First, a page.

Sue Gray’s adventure in international retail sales actually began in a pasture. After purchasing a horse with white hair on its muzzle some years ago, she realized she had to protect the underlying pink skin in a sustainable way.
“I’ve had horses my entire life. I never realized it (pink skin) was a problem,” she says.
The Kingston resident was at her wit’s end after having tried sunscreen that ended up in a scum on top of her animals’ water trough.
“I had to go back out and put it on all the time, and you could see a film in the water,” she says. She struggled to find adequate coverage and UV protection in the mass-produced equine face masks she purchased.
“I told my husband that I needed something to work,” she recalls.
She began experimenting by attaching burlap to halters and found that it blocked the sun adequately. Her horse’s skin stopped burning during turnout.
“His nose turned baby bottom pink,” she recalls.
She was happy with the fabric’s sun-blocking qualities, but she realized attaching it to a halter for turnout wasn’t safe owing to the fact that horses can catch these headstalls on objects in a pasture or paddock and injure themselves while trying to break free. She wanted to upgrade her design and her materials, so she found a 90% UV-blocking mesh and a pattern for an equine face mask.
She got her website, www.naghorseranch.com, up and running in early 2011, and the sales began rolling in. It turned out other equestrians had run across the same problem with their white-faced horses.
“It happened right away,” she says. “It just took off.”
It wasn’t long before she had sold Nag Horse Ranch products to customers in all 50 states, and then the requests began rolling in from France and the United Kingdom. Now, she sends products to a total of 40 countries with a recent uptick in sales from Australia and New Zealand.
“I can’t keep track,” Gray says. “It’s all the internet, and it’s all because it’s such a niche.”
Although Gray’s online presence has been overwhelmingly influential to the company’s growth, she also credits recommendations from veterinarians. Gray attended an American Association of Equine Practitioners event a few years back, and she’s still reaping the benefits of that networking endeavor.
“Getting vets to know about me is the biggest thing, but once they know about me, it’s great,” she says. “And it’s grown every year.”
Vets have more of a vested interest than just preventing sunburn and discomfort when recommending the heightened protection Nag Horse Ranch products provide.
Repeated sunburn on pink skin often leads to instances of squamous cell carcinoma, particularly in the area of the eyes.
Surgery is expensive and time consuming, and after having their animals treated, many horse owners seek to prevent the animals’ cancer from appearing again.
“I’ve got a lot of customers with horses who’ve had surgeries,” Gray says.
Supply and demand
Gray says she’s made all of her products in response to customer requests: nose shades, sun visors, a mask-and-cup system that allows for medical treatment of eye injuries. And, of course, there are the eye shades. The most basic model covers only the horse’s eye area with protective fleece around the edges of the mask for comfortable wear. There are 10 variations available on the website with offerings like attached nose shades and ear covers.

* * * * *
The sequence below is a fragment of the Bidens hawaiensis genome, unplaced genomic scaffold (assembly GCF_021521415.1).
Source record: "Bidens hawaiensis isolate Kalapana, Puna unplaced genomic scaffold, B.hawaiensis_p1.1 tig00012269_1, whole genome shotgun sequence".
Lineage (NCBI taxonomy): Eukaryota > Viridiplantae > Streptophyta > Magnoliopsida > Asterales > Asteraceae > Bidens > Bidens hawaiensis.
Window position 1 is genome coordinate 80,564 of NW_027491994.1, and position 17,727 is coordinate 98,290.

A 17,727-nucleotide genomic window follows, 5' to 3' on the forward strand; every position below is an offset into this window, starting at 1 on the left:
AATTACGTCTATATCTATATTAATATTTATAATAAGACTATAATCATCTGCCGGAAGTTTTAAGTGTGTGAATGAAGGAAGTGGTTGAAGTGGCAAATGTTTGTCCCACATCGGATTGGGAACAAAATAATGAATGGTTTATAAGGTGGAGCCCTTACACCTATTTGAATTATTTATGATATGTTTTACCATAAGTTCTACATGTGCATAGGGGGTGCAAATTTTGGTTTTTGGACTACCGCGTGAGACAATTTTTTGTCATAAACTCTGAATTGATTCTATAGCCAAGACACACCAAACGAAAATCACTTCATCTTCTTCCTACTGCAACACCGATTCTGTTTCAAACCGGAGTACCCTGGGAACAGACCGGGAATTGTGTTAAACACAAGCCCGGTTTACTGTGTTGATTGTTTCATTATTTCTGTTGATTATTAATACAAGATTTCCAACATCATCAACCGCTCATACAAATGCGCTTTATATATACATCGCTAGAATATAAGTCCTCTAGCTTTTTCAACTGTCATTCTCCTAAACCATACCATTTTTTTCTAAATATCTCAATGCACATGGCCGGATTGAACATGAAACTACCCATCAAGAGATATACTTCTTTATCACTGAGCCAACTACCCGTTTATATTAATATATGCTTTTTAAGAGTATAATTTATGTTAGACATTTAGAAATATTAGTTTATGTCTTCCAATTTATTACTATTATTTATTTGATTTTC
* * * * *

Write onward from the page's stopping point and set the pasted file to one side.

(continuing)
She keeps emails from people requesting new products, and when she gets enough interest, she makes them. She recently constructed an equine withers cover which protects the area of the shoulders that gets the most sun exposure.
Requests for help with sun protection haven’t been limited to horses. Gray has fielded correspondence from owners of alpacas, cows and dogs, among other species.
Thin hair over pink skin is the main issue Gray hears about.
“Where there’s a coat of hair, it’s not a problem,” she says.
A home-based endeavor
When Gray began, she worked with the space she had to make her products. She did and still does all her own manufacturing. She started in her residence at the time, and she eventually moved to a shop outside her home.
“It started in our garage and in our bonus room, but I got too many products, and I grew out of the garage,” she says. She and her husband, Norman Gray, bought their home in the Kingston area four years ago, and they decided to put their five industrial sewing machines in their basement, which still serves as base camp for Nag Horse Ranch. Norman, who makes a living building 12-foot tunnels for waterways, lends his expertise in making things for the shop and helping Sue design products.
“He’s very scientific,” Sue says. “He helped a lot with some of these patterns in the beginning.”
The couple enjoys taking care of their barn and small farm, which is home to a mini horse, mini mule and their reining horses. Sue began showing reiners a few years back, and then Norman joined her, and now they travel to shows together.
When it comes to their main equine endeavor, Gray understands that the notion of sun protection can take some getting used to. After all, horses are outdoor animals. She likens the awakening process to her own understanding of how much damage too much time in the sun can do.
“I grew up in Florida,” she explains. “I was a sun worshiper. I guess you’re clueless that you’re ever going to get older and have a problem. It is a real thing.”